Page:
“We like large hub airports, short-average life tobacco, high-grade hospitals, and anything else with solid fundamentals but tainted by fear of the virus,” he explained.
Floating rate securities also look attractive as SIFMA remains affected by dislocated short-term bank funding, Block added.
In the primary market Tuesday, Citi priced California’s (Aa2/AA-/AA/NR) $2.08 billion of various purpose general obligation bonds and refunding bonds. The deal was priced with few 5% coupons, and with more 2s, 3,s and 4s.
The premarketing scale had the 2030 maturity priced as 4s to yield 0.98% or 20 basis points above the MMD scale, while the 2050 maturity was priced as 3s to yield 2.23% or 85 basis points above MMD.
Then, the preliminary pricing saw higher yields from the premarketing, as the 2030 maturity was priced as 4s to yield 1.07% and the 2050 maturity was priced as 3s to yield 2.33%.
Going off the cuts MMD scale saw today, that would put the deal 16 basis points above MMD on the 10-year and 79 basis points above MMD on the 30-year.
If you compared today’s levels to the last time Cal came to market (Sept. 6, 2019) that deal was priced as 5s to yield 1.48% in the 2030 maturity. And while it repriced to higher yields, given how AAA benchmarks reset, the state still was getting a good deal, sources said.
Barclays priced New York City Municipal Water Finance Authority’s (Aa1/AA+/AA+/ ) $381.83 million of water and sewer second general resolution revenue bonds.
In secondary market trading, a few large block trades of note today showed wider spreads on likely COVID-19-affected credits, including the Graceland project bonds in Nashville, Las Vegas Convention Center long bonds and Dulles Metro toll road bonds, which showed yields of 2.80%-2.77%, up from 2.42% a month ago, per Jon Barasch, director at ICE Data Services.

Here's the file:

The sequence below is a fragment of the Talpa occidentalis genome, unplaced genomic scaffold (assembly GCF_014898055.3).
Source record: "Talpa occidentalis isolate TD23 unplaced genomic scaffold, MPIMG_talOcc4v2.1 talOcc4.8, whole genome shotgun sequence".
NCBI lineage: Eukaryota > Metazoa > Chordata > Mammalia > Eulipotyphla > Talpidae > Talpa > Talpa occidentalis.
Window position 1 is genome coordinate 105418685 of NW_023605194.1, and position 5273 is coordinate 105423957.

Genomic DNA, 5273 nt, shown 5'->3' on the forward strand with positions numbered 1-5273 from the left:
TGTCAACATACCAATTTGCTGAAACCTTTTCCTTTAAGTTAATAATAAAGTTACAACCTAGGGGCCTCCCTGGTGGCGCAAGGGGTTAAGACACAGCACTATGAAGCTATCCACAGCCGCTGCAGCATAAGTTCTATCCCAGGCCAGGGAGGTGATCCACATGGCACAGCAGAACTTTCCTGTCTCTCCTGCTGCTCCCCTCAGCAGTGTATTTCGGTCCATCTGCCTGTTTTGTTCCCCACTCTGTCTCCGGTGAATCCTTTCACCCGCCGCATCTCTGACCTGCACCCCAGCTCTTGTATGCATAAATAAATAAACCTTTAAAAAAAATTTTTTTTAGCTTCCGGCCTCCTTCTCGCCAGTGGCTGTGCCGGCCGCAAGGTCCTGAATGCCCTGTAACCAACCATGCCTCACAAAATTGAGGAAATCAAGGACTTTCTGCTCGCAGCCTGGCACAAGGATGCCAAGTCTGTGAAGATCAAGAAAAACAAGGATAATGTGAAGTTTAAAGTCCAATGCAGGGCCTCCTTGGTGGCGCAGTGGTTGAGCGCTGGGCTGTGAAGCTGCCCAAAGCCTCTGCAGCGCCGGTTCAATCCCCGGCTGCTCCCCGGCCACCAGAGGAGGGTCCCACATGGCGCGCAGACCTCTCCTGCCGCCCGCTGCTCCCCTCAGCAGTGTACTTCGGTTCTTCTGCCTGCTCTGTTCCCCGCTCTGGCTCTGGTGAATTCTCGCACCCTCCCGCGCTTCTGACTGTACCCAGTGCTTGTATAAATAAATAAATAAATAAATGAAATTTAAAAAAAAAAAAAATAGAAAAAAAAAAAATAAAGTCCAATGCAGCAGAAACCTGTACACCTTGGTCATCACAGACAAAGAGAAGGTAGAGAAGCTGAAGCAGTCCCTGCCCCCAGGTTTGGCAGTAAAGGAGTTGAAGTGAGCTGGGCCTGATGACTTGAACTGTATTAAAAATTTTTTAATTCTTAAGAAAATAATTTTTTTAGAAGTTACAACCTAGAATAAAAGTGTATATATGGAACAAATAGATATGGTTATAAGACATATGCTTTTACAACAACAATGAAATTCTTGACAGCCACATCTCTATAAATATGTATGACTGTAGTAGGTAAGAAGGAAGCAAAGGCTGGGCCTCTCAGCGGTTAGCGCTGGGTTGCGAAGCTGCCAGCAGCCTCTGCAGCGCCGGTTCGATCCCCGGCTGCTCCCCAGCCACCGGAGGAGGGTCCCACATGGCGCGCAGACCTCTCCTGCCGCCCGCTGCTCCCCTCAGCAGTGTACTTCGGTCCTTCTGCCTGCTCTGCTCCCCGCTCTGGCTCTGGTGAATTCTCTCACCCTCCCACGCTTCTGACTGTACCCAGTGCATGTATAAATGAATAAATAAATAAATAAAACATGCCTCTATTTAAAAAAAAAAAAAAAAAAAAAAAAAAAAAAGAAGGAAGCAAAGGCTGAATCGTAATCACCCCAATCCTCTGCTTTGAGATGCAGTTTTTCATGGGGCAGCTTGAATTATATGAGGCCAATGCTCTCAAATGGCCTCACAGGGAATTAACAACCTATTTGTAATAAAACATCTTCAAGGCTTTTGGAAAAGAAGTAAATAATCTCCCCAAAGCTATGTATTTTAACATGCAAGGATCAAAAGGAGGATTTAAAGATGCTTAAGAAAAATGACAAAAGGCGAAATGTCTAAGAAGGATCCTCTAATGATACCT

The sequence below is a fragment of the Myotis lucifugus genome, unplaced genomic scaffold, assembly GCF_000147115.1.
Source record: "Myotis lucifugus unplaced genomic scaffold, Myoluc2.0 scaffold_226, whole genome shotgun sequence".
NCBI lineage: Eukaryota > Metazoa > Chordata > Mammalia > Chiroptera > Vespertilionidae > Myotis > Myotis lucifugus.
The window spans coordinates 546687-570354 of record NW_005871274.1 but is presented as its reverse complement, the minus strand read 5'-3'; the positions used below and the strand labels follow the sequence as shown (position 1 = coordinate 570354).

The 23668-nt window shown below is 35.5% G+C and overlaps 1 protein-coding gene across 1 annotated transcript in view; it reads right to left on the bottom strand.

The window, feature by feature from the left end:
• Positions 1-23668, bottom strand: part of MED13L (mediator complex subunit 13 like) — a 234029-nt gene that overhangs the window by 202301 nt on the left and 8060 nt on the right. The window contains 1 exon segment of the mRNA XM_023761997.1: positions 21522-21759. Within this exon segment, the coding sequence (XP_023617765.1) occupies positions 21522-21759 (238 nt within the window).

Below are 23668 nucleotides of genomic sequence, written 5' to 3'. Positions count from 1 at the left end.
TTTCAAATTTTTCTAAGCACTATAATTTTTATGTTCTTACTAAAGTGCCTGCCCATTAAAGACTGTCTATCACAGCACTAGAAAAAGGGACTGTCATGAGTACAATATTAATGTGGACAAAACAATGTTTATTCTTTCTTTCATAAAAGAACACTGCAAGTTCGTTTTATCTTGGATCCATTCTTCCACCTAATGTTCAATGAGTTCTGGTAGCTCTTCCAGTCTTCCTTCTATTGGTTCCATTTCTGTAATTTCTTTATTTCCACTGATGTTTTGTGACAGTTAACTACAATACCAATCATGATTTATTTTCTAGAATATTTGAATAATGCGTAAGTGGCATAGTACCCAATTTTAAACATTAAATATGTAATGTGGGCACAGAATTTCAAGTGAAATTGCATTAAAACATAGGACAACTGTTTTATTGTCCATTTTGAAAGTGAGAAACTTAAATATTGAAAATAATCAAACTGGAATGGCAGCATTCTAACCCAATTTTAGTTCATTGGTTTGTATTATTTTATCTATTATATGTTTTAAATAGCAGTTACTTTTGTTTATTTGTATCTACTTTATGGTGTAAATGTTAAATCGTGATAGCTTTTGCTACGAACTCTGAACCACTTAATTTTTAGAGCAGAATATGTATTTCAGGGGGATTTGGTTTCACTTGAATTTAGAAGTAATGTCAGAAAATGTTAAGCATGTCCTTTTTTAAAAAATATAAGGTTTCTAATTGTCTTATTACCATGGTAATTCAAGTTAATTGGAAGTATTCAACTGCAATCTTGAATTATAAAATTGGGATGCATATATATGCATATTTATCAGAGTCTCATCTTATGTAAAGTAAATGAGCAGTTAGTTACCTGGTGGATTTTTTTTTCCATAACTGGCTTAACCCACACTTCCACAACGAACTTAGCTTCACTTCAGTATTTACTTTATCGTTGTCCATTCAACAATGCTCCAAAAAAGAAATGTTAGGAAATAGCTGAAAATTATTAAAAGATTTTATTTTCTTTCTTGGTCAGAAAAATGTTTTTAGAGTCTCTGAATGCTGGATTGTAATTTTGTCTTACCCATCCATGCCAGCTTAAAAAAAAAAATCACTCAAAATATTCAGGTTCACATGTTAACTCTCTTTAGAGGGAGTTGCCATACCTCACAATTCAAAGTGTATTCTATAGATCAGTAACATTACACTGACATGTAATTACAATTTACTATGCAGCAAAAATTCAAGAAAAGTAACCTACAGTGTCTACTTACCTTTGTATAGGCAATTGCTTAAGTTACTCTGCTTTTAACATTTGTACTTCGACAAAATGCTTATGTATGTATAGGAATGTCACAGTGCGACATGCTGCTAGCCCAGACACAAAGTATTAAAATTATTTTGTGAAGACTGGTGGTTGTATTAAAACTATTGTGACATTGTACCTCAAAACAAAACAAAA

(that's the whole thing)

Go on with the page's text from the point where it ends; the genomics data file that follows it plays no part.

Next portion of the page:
Meanwhile, participants said that the uncharted waters that munis are facing show how illiquidity and sitting on the sidelines is confusing the municipal market.
"There are no risk takers right now. Wall Street has definitely scaled down their ability to take risks, so you add a shock to the market like this and you have violent moves,” a California-based strategist said. “Retail really has no idea yet. They'll start to figure it out. It's very easy to run short of muni funds. Psychologically, you add this element of the economy slowing and all elements of muni credit are going to come under the microscope. Higher ed, stadiums, convention centers, CCRCs — it's an amorphous credit spectrum. The impacts are going to be felt and they're going to put stress on municipalities, stress on credit and some folks are going to become forced sellers."
While it might be a bit premature to speculate about retail retreating from the market, the question still needs to be asked. Some noted that back when Meredith Whitney made the call in 2010 that hundreds of billions of munis would default it was so specific to munis that trying to compare it to current conditions doesn't work.
"Meredith Whitney was a credit scare that was isolated to munis,” the strategist said. “Right now, all the markets are under pressure and there is a lot of collateral damage getting whacked in the market. How do you hedge in this market? How do you take a position right now? We're in a completely different environment than we ever have been before."
Christine Albano, Chip Barnett and Lynne Funk contributed to this report.
Data appearing in this article from Municipal Bond Information Services, including the MBIS municipal bond index, is available on The Bond Buyer Data Workstation.